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Rare statue of Maya lighting god found in Mexico

Archaeologists from the National Institute of Anthropology and History (INAH) have uncovered a rare statue of Kʼawiil, the Maya lightning god.

Kʼawiil is associated with lightning, serpents, fertility, and maize, and is often represented having a zoomorphic head with large eyes, a long, upturned snout, and an attenuated serpent foot which represents a lightning bolt.

From descriptions of the Maya New Year rituals, written by Diego de Landa Calderón, a Spanish Franciscan bishop of the Roman Catholic Archdiocese of Yucatán, and depictions of these rituals in the Dresden Codex, it can be inferred that Kʼawiil was called Bolon Dzacab during the 16th century.

Although depictions of Kʼawiil can be found in Maya reliefs and the Dresden and Maya codices of Mexico, only three statues of Kʼawiil have been previously discovered, all of which come from the city of Tikal in Guatemala.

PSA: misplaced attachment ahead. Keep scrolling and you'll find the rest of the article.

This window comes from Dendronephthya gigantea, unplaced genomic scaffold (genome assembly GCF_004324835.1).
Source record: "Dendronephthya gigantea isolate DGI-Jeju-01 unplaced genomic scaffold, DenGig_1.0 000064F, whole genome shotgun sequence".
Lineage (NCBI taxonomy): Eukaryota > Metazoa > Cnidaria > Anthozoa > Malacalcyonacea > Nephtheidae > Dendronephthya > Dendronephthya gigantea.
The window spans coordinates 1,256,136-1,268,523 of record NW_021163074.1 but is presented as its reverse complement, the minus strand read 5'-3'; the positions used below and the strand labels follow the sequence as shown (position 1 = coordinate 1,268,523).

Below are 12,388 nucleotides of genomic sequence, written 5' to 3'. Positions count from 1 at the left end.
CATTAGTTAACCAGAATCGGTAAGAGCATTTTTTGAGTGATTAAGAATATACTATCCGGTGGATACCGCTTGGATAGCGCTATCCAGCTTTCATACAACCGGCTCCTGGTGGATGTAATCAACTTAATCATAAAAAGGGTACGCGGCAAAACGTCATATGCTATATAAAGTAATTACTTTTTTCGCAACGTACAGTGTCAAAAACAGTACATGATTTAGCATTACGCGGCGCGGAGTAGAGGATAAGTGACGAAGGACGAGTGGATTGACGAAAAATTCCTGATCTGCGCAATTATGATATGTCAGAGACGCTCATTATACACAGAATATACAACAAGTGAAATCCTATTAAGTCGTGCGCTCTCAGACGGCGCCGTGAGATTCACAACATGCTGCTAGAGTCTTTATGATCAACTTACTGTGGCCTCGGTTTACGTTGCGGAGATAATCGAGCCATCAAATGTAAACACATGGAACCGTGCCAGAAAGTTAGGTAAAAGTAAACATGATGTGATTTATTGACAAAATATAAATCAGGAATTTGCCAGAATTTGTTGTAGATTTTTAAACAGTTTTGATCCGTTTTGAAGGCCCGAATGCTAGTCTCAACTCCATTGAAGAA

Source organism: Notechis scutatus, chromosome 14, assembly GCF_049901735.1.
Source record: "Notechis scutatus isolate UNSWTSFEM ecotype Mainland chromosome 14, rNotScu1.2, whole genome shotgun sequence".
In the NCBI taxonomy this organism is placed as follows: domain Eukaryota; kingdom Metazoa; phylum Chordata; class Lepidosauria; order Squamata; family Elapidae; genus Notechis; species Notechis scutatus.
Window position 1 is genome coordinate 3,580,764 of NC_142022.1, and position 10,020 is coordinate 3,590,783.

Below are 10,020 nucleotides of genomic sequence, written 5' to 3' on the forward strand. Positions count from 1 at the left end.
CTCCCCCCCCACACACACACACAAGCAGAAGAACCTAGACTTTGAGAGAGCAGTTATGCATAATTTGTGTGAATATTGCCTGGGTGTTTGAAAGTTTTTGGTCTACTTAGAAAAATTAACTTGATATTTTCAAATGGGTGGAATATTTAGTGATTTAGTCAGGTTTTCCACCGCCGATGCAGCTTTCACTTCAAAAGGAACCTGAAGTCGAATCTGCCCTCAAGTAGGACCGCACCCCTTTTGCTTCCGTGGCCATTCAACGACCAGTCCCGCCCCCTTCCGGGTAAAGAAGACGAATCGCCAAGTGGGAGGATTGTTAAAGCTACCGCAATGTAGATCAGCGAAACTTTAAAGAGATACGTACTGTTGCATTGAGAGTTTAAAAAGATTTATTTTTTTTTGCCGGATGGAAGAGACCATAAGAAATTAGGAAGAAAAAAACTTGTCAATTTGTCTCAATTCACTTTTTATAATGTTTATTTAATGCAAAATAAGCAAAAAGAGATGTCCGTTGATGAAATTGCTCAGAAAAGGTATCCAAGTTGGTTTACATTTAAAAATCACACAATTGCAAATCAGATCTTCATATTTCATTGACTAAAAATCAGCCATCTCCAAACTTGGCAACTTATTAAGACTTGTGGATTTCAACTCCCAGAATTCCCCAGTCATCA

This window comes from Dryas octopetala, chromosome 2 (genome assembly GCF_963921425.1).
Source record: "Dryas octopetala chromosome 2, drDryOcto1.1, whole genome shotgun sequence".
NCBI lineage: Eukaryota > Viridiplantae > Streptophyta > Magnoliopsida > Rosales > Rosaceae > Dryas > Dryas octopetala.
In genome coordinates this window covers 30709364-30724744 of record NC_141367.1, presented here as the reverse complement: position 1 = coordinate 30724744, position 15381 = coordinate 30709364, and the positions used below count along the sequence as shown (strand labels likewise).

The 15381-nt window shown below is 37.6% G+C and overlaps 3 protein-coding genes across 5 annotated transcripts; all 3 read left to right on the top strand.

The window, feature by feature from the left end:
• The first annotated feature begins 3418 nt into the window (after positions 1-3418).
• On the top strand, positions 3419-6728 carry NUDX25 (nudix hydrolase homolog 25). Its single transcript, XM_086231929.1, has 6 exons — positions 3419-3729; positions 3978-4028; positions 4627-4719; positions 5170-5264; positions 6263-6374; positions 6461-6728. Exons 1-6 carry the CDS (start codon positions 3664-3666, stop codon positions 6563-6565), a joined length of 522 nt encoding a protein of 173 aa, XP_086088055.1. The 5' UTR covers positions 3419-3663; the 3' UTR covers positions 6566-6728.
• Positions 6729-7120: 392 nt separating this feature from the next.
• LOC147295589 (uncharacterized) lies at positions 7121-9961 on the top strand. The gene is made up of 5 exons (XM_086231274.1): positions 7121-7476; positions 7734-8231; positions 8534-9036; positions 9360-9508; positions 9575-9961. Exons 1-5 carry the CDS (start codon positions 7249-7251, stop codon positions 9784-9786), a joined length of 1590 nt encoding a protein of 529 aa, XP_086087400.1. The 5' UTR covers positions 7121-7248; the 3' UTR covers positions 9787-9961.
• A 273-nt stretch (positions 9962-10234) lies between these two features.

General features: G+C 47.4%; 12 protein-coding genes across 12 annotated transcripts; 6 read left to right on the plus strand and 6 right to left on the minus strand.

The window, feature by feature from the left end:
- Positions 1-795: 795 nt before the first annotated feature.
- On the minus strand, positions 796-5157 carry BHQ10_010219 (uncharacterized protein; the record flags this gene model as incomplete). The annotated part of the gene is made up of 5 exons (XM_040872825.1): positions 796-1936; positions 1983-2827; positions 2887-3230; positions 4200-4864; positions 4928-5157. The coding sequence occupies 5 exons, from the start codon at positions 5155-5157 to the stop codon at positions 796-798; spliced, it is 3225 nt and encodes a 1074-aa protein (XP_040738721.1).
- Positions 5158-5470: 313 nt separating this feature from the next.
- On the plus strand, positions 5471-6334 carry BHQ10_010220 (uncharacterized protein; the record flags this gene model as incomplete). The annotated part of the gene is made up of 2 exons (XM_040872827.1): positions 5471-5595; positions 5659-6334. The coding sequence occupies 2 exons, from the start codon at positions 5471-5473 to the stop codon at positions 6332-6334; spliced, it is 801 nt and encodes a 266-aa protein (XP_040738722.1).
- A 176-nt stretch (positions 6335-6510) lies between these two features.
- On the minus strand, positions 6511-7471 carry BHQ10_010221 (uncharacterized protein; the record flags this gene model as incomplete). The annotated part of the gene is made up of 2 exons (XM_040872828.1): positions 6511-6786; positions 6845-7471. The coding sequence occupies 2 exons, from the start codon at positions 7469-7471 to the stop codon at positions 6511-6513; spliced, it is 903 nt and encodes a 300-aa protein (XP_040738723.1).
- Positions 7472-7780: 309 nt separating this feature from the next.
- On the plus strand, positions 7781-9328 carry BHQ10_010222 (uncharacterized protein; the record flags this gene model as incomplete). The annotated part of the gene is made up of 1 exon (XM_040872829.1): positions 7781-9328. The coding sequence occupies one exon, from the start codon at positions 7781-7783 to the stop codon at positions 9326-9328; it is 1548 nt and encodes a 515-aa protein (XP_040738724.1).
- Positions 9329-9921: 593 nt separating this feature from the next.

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The latest statue was discovered during the construction of the Maya Train project, in section 7 on the route from Bacalar, in Quintana Roo, to Escárcega, in Campeche. The Maya Train is a 1,525-kilometre intercity railway that will traverse the Yucatán Peninsula, with construction scheduled to be completed in 2024.

The statue is part of an urn, whose body shows the face of a possible solar deity, with the head of K’awiil represented on the lid.

Prieto Hernández, Director General at INAH, said: “This finding is very important because there are very few representations of the god K’awill; Up to now, we only know of three in Tikal, Guatemala, and this is one of the first to appear in Mexican territory.”

Excavations in section 7 also revealed structures, including platforms and vaulted buildings, which the archaeologists plan to preserve and document.

INAH

Header Image Credit : INAH Campeche Centre

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